By focusing on what you learned from the experience and how you overcame the scenario, you’re showing the interviewer how you think and can act in these scenarios.
So, you got the job even though you weren’t honest. Now what?
Typically what happens when a candidate gets a job through stretching the truth is disappointment. Disappointment for the candidate, and or disappointment for the employer. For example, if you tell people that your greatest strength is in collaboration when really you thrive when working alone, you are likely to end up in a job that you are not great and also do not enjoy.
Or, your fib might catch up with you later: for example, let’s say you told the company that you implemented a new accounting software which was a huge success, but really you had a small role in the large project team and really didn’t have much visibility. Fast forward to the first few weeks in your new role when they ask you to present on best practices for implementing a new system, and you’re at a loss on what to say.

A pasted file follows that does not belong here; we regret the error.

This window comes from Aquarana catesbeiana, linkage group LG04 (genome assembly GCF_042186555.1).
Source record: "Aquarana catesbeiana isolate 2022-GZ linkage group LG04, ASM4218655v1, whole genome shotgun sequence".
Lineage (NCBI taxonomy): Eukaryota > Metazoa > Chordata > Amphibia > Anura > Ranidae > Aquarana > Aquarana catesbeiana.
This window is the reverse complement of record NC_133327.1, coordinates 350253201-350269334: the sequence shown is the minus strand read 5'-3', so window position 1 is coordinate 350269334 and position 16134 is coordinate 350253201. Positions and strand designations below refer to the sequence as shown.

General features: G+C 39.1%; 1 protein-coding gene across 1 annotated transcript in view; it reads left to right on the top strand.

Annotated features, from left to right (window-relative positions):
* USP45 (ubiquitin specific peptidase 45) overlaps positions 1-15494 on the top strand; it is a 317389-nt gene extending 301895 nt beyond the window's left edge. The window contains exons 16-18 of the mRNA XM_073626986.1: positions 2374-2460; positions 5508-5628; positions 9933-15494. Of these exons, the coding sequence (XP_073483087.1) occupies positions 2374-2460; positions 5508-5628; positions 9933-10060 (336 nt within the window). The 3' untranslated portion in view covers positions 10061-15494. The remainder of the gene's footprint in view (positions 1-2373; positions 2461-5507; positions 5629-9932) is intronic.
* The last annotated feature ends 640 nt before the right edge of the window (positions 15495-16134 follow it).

And finally, perhaps you wind up setting expectations way too high. Like overplaying your skills and experiences which made the company think that you could help them change everything resulting in a disappointing ramp up and onboarding process which is hard to come back from. By being honest about what you really enjoy, what you are really good at, and what you have experience doing is likely to help you end up in a job that…..yes you enjoy, you are good at, and have some of the skills to ramp up quickly and make a net impact!